While I would tend to agree that if – and that’s a big if – PARCC really can measure a student’s college and career readiness, and that if proficient – i.e., Level 4 score — on the PARCC test actually reflects whether a student is college and career ready, achieving a “4” on high school level PARCC tests would necessarily imply that a student also has the minimum basic skills in reading, writing, and computational skills necessary to function politically, economically, and socially in a democratic society. I do not, however, agree that the converse is true.  That is, one could have the minimum basic skills in reading, writing, and computational skills necessary to function in a democratic society without also being ready to succeed in entry-level, college and technical courses:  

College and Career Ready vs Basic Skills

However, the school laws you’re tasked with enacting and enabling only allow you to deny high school diplomas to students who don’t demonstrate the minimum basic skills in reading, writing, and computational skills necessary to function politically, socially, and economically in a democratic society.  What the statutes expressly do not allow you to do is to unilaterally raise that minimum and instead require students to meet a much higher threshold – college and career readiness – in order to obtain a high school diploma.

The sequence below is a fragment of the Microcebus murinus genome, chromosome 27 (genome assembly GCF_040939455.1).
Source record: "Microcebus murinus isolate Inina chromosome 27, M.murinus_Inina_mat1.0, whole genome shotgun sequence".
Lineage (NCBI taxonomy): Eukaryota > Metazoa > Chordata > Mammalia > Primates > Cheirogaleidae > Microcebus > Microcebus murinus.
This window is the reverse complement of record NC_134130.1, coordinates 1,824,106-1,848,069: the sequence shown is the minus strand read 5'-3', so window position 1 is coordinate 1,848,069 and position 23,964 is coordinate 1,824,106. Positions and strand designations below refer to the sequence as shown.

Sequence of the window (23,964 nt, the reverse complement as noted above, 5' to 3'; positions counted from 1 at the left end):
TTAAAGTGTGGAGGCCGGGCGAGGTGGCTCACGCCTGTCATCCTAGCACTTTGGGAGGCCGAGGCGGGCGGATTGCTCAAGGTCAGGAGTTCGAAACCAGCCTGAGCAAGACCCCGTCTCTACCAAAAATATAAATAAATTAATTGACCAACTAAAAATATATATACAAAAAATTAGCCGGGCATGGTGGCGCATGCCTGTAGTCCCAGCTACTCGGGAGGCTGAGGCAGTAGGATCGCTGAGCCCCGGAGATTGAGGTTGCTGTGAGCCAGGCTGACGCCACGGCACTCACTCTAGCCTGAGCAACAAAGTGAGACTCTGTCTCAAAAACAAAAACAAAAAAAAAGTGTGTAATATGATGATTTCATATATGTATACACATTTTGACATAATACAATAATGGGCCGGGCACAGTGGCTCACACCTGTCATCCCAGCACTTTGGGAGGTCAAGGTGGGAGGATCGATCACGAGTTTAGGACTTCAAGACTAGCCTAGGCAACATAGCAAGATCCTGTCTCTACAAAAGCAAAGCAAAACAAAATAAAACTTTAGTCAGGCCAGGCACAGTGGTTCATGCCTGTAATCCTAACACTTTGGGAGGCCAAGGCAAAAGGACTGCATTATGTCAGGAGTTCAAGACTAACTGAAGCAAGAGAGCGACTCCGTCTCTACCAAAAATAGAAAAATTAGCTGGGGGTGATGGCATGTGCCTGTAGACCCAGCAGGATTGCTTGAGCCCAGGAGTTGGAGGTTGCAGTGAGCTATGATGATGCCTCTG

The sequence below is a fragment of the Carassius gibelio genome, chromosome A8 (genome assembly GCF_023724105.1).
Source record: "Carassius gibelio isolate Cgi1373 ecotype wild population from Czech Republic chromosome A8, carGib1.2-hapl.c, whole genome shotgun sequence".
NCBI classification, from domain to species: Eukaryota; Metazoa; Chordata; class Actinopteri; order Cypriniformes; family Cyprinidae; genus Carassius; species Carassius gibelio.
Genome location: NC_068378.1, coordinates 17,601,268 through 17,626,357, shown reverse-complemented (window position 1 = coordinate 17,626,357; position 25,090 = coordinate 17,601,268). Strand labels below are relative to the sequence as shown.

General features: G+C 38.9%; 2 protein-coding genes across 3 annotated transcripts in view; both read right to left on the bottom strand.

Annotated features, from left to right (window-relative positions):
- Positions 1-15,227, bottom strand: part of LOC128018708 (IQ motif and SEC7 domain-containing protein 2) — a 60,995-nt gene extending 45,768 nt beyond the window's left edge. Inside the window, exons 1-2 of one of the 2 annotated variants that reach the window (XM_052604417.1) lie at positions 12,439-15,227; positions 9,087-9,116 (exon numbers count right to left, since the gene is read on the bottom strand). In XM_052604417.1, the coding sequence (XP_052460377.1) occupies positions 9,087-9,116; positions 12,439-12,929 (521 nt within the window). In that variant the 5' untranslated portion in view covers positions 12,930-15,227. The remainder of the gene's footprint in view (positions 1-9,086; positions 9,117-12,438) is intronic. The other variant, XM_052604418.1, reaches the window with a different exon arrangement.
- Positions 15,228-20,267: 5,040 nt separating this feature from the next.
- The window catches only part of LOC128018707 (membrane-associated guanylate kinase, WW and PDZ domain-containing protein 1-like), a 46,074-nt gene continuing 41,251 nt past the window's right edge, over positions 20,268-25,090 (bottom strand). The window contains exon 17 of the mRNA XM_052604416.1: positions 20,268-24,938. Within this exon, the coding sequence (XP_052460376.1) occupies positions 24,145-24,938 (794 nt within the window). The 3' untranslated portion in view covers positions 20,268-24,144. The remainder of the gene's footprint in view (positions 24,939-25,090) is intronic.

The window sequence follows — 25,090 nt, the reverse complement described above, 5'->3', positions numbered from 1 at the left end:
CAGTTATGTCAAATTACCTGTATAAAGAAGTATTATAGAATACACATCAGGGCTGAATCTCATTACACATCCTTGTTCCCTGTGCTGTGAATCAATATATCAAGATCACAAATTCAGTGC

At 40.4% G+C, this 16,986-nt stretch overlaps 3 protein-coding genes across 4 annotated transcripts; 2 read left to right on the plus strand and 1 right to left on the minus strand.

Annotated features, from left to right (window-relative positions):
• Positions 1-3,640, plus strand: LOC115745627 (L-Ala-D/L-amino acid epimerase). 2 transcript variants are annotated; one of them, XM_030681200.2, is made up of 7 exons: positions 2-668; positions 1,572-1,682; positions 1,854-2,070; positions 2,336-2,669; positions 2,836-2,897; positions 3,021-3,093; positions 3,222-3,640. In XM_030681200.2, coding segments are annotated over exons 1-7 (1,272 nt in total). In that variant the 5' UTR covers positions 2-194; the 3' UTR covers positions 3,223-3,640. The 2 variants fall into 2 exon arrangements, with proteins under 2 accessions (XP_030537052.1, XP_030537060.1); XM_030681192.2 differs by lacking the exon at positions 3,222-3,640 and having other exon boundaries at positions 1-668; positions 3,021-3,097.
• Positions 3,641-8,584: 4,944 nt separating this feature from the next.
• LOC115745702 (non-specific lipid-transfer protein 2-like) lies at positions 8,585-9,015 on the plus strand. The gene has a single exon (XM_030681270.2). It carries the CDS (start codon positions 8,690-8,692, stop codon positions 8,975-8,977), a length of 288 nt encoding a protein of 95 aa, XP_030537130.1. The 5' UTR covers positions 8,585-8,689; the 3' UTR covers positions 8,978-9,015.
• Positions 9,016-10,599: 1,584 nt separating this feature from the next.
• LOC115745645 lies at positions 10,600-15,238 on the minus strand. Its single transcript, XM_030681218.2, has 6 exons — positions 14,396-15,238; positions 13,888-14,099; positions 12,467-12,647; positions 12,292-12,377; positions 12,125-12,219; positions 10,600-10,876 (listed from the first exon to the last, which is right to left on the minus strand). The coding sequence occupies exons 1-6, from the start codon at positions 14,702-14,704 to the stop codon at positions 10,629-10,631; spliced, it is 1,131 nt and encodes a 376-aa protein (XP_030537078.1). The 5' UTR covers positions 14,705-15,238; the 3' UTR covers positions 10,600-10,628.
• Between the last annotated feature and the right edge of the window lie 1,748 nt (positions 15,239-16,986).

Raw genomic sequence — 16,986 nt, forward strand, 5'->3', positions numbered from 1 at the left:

Further, the statute is clear: as far as math goes, you are tasked with only one thing: to measure computational basic skills – i.e., students’ ability to do arithmetic. See N.J.S.A. 18A:7C-1(a).  The Performance Level Descriptors for Level 4 performance on the PARCC Algebra I End-of-Year test, however, require students achieving Level 4 to, for example: 

  • Determine equivalent forms of quadratic expressions and functions; 
  • Graph linear, quadratic and cubic (in which linear and quadratic factors are available) functions, showing key features; and 
  • Graph the solution sets of equations, linear inequalities and systems of linear equations and linear equalities.”